Osoyoos Lake will open for recreational and commercial salmon fishing on July 31, according to a bulletin published this week by Fisheries and Oceans Canada.
Recreational anglers will be limited to two sockeye per day from the norther basin of the lake, which is delineated by the Highway 3 bridge, and must catch them during daylight hours using a single barbless hook. The commercial fishery is open only to the Okanagan Nation Alliance, which represents seven First Nations in the region.
The decision was made in conjunction with the Okanagan Nation Alliance, which has led efforts to restore the salmon population, and a sports fishing advisory group.
Fisheries and Oceans Canada only considers recreational openings on Osoyoos Lake – the last was in 2018 – when a minimum of 80,000 salmon are counted passing the Wells Dam on the Columbia River about 100 kilometres south in Washington State.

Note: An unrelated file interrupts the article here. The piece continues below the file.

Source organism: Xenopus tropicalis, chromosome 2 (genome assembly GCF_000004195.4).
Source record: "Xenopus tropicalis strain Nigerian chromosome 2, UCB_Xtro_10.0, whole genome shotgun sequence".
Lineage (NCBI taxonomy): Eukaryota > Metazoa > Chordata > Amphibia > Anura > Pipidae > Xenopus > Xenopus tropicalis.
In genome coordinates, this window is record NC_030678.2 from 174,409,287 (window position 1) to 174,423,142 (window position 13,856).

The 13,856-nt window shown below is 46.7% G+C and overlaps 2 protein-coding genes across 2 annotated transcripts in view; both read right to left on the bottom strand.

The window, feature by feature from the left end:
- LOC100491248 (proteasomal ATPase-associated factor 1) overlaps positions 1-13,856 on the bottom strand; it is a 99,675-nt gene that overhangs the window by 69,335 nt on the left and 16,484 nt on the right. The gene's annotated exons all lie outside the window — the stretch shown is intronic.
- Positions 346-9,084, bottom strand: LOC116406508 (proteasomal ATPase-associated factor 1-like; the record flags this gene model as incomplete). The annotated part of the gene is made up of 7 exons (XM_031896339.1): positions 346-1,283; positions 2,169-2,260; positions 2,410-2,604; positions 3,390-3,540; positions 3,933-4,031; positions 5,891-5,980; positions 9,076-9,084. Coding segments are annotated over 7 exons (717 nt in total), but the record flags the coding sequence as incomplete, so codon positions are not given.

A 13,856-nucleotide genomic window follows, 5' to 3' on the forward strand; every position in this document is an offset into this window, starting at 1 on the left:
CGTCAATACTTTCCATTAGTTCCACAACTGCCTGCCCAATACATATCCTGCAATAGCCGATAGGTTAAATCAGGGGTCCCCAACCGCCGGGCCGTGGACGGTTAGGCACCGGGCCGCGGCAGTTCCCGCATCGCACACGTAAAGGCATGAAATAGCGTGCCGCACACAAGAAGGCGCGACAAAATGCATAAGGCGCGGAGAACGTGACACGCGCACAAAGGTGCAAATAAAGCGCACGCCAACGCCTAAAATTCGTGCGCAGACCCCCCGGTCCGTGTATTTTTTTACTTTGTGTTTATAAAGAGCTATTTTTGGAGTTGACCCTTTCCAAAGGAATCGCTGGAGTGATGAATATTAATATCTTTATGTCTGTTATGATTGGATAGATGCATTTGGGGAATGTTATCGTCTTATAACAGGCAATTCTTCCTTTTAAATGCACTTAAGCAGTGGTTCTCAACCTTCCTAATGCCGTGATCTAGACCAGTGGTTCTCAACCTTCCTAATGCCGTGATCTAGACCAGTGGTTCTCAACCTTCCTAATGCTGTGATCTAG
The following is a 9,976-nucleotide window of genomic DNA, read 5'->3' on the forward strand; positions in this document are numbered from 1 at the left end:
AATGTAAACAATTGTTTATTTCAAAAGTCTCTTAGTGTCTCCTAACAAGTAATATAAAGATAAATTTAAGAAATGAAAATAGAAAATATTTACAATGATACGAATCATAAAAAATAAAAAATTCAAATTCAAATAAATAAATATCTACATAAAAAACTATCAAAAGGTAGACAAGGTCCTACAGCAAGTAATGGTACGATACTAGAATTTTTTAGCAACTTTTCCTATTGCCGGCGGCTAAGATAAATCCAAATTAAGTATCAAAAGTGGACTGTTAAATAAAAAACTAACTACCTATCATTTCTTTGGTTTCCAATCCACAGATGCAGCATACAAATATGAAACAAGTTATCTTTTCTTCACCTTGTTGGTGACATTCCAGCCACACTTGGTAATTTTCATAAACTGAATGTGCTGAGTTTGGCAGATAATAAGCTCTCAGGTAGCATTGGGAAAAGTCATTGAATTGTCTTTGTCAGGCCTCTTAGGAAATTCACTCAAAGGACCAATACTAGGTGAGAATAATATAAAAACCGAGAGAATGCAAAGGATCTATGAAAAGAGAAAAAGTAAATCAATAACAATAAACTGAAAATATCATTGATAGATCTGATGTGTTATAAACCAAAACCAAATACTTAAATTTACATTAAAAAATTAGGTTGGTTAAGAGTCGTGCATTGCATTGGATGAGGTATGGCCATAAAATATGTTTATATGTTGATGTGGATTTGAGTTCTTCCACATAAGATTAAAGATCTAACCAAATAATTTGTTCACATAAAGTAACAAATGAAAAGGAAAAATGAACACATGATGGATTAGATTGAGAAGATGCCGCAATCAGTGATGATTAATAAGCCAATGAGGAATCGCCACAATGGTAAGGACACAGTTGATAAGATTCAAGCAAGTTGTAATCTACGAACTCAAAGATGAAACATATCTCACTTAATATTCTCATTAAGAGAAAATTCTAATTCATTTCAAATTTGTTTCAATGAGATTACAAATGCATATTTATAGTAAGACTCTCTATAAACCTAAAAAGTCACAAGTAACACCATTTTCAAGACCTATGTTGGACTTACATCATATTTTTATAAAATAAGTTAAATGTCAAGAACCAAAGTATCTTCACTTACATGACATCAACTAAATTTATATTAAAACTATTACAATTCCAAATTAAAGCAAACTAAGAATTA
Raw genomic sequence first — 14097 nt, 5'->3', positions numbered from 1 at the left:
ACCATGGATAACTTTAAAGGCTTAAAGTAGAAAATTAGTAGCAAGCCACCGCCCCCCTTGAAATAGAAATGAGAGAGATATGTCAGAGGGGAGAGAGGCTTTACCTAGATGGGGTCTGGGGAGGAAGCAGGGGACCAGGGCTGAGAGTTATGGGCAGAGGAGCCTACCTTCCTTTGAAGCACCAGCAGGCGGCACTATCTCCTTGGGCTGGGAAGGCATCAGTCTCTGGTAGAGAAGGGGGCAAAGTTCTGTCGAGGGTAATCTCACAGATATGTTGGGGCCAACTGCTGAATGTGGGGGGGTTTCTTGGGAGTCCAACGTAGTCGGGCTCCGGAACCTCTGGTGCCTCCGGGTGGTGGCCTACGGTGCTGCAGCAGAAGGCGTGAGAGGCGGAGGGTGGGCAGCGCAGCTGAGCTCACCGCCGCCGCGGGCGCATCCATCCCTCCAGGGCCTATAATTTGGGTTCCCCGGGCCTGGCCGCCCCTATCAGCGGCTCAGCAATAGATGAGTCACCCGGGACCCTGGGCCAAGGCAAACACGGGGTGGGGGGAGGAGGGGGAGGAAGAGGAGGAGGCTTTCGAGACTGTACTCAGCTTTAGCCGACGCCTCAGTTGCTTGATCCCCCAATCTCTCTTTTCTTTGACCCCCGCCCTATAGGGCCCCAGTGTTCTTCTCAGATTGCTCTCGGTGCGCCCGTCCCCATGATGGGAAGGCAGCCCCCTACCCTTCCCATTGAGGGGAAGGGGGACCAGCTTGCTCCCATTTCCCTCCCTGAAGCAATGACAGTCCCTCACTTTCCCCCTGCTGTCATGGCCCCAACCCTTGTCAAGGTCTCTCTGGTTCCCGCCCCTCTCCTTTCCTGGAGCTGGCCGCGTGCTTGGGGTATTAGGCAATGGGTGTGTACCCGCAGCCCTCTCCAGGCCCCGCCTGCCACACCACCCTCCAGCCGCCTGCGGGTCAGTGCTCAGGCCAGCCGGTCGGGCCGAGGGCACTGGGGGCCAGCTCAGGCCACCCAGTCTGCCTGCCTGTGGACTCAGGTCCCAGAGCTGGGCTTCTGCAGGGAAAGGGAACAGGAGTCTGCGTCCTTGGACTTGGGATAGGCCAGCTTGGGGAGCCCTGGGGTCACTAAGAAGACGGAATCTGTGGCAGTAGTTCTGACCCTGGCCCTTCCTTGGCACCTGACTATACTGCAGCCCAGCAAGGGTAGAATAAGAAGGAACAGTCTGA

As of Tuesday, 190,000 sockeye had been counted passing the dam. (The count is done by members of the U.S. Army Corp of Engineers by watching video recordings from cameras trained on the fish ladders at the dam.)
Wells Dam is the last of nine such hurdles Okanagan salmon must pass on the Columbia River on their 1,000-kilometre journey home from the Pacific Ocean.
Okanagan Nation Alliance fisheries manager Howie Wright said as many as 220,000 sockeye are forecast to pass Wells Dam this year, and between 60,000 and 100,000 are expected to make it to Osoyoos Lake. It’s anyone’s guess how much further north they’ll go.
“It’s dependent on temperature. So as long as it’s 22 C in the river, they’ll keep migrating,” explained Wright.
This year’s return is so far about one-third higher than expected, although in line with the 10-year average, and a vast improvement on the 2019 season, which saw just 50,000 sockeye pass Wells Dam.
Sockeye started showing up last week in the Okanagan River below the dam at Okanagan Falls, where Indigenous people are permitted to fish for sustenance.
Okanagan Nation Alliance